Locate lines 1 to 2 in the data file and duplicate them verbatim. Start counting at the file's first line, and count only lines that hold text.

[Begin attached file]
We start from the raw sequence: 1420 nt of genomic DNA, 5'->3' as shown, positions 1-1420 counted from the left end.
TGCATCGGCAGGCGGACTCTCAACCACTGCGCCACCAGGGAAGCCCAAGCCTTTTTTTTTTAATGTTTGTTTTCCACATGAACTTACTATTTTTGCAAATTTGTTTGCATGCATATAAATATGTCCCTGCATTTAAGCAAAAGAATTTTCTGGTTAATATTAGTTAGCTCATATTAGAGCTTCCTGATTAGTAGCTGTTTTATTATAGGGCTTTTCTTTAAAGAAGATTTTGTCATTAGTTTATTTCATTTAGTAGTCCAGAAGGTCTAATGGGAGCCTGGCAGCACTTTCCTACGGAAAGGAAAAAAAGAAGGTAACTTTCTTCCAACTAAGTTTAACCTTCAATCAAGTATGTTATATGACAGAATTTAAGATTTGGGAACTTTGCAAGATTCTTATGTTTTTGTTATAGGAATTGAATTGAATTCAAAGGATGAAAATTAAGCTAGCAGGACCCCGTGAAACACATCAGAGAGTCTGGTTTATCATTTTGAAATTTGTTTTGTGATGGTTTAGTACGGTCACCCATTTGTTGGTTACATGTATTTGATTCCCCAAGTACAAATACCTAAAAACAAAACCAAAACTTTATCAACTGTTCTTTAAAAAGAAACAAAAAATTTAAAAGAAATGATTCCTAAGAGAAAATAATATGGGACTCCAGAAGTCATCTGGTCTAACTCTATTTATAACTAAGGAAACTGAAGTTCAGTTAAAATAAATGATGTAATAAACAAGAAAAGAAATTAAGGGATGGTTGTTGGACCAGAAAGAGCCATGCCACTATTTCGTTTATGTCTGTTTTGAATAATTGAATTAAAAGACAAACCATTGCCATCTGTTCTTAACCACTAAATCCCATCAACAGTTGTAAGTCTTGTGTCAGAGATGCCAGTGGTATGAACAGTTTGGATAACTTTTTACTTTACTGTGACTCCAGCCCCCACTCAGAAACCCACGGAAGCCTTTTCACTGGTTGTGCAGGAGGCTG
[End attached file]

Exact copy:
We start from the raw sequence: 1420 nt of genomic DNA, 5'->3' as shown, positions 1-1420 counted from the left end.
TGCATCGGCAGGCGGACTCTCAACCACTGCGCCACCAGGGAAGCCCAAGCCTTTTTTTTTTAATGTTTGTTTTCCACATGAACTTACTATTTTTGCAAATTTGTTTGCATGCATATAAATATGTCCCTGCATTTAAGCAAAAGAATTTTCTGGTTAATATTAGTTAGCTCATATTAGAGCTTCCTGATTAGTAGCTGTTTTATTATAGGGCTTTTCTTTAAAGAAGATTTTGTCATTAGTTTATTTCATTTAGTAGTCCAGAAGGTCTAATGGGAGCCTGGCAGCACTTTCCTACGGAAAGGAAAAAAAGAAGGTAACTTTCTTCCAACTAAGTTTAACCTTCAATCAAGTATGTTATATGACAGAATTTAAGATTTGGGAACTTTGCAAGATTCTTATGTTTTTGTTATAGGAATTGAATTGAATTCAAAGGATGAAAATTAAGCTAGCAGGACCCCGTGAAACACATCAGAGAGTCTGGTTTATCATTTTGAAATTTGTTTTGTGATGGTTTAGTACGGTCACCCATTTGTTGGTTACATGTATTTGATTCCCCAAGTACAAATACCTAAAAACAAAACCAAAACTTTATCAACTGTTCTTTAAAAAGAAACAAAAAATTTAAAAGAAATGATTCCTAAGAGAAAATAATATGGGACTCCAGAAGTCATCTGGTCTAACTCTATTTATAACTAAGGAAACTGAAGTTCAGTTAAAATAAATGATGTAATAAACAAGAAAAGAAATTAAGGGATGGTTGTTGGACCAGAAAGAGCCATGCCACTATTTCGTTTATGTCTGTTTTGAATAATTGAATTAAAAGACAAACCATTGCCATCTGTTCTTAACCACTAAATCCCATCAACAGTTGTAAGTCTTGTGTCAGAGATGCCAGTGGTATGAACAGTTTGGATAACTTTTTACTTTACTGTGACTCCAGCCCCCACTCAGAAACCCACGGAAGCCTTTTCACTGGTTGTGCAGGAGGCTG